Longtown site has potential bordering on one of world’s best for coal mining
Last updated at 08:53, Monday, 08 April 2013
Coal reserves near Longtown offer one of the world’s best mining opportunities and could create hundreds of jobs.
That’s the view of the man in charge of an Australian company exploring the Lochinvar field, which straddles the border.
Gary Fietz, the managing director and chief executive of New Age Exploration (NAE), based in Melbourne, made the comments while on a visit to a borehole being worked on close to Chapelknowe.
The company is drilling to find coking coal, which is used to produce steel.
This is the second such hole the firm has worked on.
The first, at Stubbyknowe, struck coal last month.
This material is currently being analysed.
Mr Fietz, who flew in from Australia for the site visit this week, said: “So far these results have been encouraging.”
Australia’s mining companies are expanding into other countries around the world.
Mr Fietz pointed out that Lochinvar – which extends north to Evertown, near Canonbie, and south to Longtown – is seen by his firm as a good place to explore.
NAE, which operates in the UK through a subsidiary called Lochinvar Coal, is also working in Colombia and also in Cornwall.
Its move has been backed by stockbrokers in both Australia and the UK.
The field is believed to contain between 300-400 million tons of coking coal.
“It is a high value product which is the only thing you can make steel with,” Mr Fietz said.
He also praised local infrastructure, a skilled workforce and supportive communities.
“When we looked around the world, this ticked all the boxes.”
The company has raised 7.5m Australian dollars (about £5.2m) to fund the exploration. Around a quarter of this was raised in the UK, with the rest coming from around the world.
The licence to explore Lochinvar cost £12,500.
Mr Fietz stressed that the project was at an early stage and a full working mine was a while off.
“It’s not going to be overnight – 2016-17 is an honest, realistic, earliest possibility.”
The coal would be extracted by miners working in tunnels. This would see the creation of an inclined pathway, likely to be at the north of the field where the coal is shallowest.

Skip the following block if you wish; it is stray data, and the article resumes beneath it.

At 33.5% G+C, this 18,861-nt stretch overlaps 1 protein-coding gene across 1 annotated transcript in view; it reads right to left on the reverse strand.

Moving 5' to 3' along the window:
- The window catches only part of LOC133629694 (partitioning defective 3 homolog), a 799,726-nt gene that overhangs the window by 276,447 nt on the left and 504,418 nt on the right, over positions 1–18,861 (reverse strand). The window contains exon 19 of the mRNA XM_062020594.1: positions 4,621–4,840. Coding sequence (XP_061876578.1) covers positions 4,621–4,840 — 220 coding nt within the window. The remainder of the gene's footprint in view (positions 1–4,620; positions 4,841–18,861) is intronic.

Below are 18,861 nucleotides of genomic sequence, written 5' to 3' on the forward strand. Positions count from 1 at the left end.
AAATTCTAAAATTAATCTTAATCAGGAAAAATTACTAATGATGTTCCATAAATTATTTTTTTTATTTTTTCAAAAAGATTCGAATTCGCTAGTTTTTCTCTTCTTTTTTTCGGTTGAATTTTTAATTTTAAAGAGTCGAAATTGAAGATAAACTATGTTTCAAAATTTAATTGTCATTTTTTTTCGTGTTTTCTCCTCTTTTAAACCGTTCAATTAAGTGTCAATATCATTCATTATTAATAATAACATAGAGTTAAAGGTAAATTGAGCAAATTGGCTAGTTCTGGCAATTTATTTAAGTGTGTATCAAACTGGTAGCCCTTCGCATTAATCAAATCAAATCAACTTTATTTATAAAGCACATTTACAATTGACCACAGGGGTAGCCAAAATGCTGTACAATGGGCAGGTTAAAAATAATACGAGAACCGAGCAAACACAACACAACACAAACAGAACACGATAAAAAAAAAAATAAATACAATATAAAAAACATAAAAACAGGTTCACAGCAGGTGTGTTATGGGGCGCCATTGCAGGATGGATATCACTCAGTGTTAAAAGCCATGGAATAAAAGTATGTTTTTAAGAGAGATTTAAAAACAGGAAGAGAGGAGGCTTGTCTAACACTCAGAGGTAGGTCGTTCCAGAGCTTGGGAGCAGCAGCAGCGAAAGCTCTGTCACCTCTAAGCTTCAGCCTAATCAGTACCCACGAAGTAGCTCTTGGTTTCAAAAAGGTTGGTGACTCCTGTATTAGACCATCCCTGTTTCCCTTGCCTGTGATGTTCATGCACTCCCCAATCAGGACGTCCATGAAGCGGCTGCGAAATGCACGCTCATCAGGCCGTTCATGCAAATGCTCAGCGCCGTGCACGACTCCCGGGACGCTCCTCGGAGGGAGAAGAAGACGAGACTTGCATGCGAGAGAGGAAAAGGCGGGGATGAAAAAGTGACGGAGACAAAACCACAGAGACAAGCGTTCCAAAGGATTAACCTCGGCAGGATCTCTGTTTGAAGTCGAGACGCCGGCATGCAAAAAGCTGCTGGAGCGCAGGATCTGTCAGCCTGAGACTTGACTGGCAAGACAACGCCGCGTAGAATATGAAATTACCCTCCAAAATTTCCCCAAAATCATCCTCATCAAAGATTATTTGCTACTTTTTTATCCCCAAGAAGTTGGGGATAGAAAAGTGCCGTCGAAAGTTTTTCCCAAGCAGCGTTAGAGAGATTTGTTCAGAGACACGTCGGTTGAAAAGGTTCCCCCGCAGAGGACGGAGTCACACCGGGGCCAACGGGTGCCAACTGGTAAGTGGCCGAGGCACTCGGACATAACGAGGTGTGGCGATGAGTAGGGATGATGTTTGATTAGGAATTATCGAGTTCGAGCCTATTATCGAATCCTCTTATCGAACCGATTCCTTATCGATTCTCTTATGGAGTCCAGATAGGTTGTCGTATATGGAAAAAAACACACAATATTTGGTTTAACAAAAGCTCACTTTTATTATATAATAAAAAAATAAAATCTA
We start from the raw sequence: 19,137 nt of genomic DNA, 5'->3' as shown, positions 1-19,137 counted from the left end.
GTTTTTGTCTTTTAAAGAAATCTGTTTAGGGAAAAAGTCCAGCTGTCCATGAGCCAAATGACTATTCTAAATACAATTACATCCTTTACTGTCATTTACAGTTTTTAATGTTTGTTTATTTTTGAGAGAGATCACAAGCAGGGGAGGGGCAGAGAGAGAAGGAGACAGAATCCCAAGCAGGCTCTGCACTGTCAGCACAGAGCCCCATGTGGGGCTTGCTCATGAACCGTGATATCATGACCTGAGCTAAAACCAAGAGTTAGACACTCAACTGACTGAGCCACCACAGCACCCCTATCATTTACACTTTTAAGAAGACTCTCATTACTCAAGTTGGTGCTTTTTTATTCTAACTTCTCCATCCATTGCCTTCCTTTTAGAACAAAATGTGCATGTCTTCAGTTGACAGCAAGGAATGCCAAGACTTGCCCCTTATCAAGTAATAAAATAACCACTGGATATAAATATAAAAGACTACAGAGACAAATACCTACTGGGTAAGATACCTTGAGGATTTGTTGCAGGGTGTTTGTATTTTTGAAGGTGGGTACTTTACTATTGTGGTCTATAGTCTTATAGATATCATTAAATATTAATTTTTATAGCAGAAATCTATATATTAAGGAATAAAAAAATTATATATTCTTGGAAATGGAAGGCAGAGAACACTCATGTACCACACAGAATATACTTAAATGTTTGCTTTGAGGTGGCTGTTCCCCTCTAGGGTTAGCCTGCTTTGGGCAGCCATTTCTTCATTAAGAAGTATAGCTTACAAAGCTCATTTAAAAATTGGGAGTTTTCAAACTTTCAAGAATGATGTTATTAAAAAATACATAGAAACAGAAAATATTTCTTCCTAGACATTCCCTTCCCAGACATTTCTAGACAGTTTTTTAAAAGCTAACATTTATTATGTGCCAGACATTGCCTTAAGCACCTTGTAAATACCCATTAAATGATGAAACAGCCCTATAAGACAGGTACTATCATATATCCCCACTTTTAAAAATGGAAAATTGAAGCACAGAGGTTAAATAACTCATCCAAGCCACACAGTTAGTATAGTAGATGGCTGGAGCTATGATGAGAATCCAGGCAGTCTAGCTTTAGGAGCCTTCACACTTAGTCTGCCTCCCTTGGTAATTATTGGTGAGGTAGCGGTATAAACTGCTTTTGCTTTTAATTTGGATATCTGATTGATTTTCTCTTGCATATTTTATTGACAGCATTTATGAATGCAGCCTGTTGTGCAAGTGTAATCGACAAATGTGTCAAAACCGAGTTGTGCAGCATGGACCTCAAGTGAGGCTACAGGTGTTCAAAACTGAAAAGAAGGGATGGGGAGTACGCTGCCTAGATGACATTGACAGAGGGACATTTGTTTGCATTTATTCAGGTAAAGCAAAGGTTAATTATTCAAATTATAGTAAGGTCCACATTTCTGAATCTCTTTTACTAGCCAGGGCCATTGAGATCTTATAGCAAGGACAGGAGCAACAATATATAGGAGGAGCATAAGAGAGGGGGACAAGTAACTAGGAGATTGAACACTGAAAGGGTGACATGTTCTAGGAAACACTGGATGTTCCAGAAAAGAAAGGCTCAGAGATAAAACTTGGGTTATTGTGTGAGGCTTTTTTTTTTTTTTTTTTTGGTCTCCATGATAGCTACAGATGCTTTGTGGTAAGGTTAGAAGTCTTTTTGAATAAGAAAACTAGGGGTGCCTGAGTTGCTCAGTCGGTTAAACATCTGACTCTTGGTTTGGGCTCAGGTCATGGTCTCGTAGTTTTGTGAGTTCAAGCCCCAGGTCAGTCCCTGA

If a mine does open, it could create 200 to 300 jobs with more in supporting industries.
Mr Fietz said some expertise would need to beimported but that the company would be keen to recruit as many local workers aspossible.
He added that the mine would be likely to produce from one million to three million tons of coal a year.
The main market for this would be the UK’s remaining steel mills – in Scunthorpe, Port Talbot and Teesside – with the coal being transported by railway. The nearest connections to the west coast mainline are at Gretna and Longtown.
There has been speculation about the company using the Ministry of Defence’s (MoD) munitions depot in Longtown as a hub. This is the town’s largest employer – with 300 staff – and has been threatened with closure.
Mr Fietz confirmed that he had had meetings with the MoD but would only comment: “For us it’s very positive that it is an option.”
He also thanked communities in Cumbria and southern Scotland for the support the company had received.
Currently the company has had discussions with several different farmers about drilling on their land, and had held meetings in Longtown, Langholm and Canonbie.
The firm’s contractors work on site for about 12 hours a day. They drill through the surface of the land, attaching tube-shaped extensions as they progress.
A wireline is attached to the top of these. As they fill, samples of what has been found are removed and then examined by geologists.
If coal is discovered, it is sent for tests in England, Scotland and Germany.
Despite the coalfield straddling the border, Mr Fietz is not concerned about the prospect of Scottish independence, believing the project would still be supported by a new government.
For more details on NAE, visit www.nae.net.au
First published at 08:48, Monday, 08 April 2013
Published by http://www.cumberlandnews.co.uk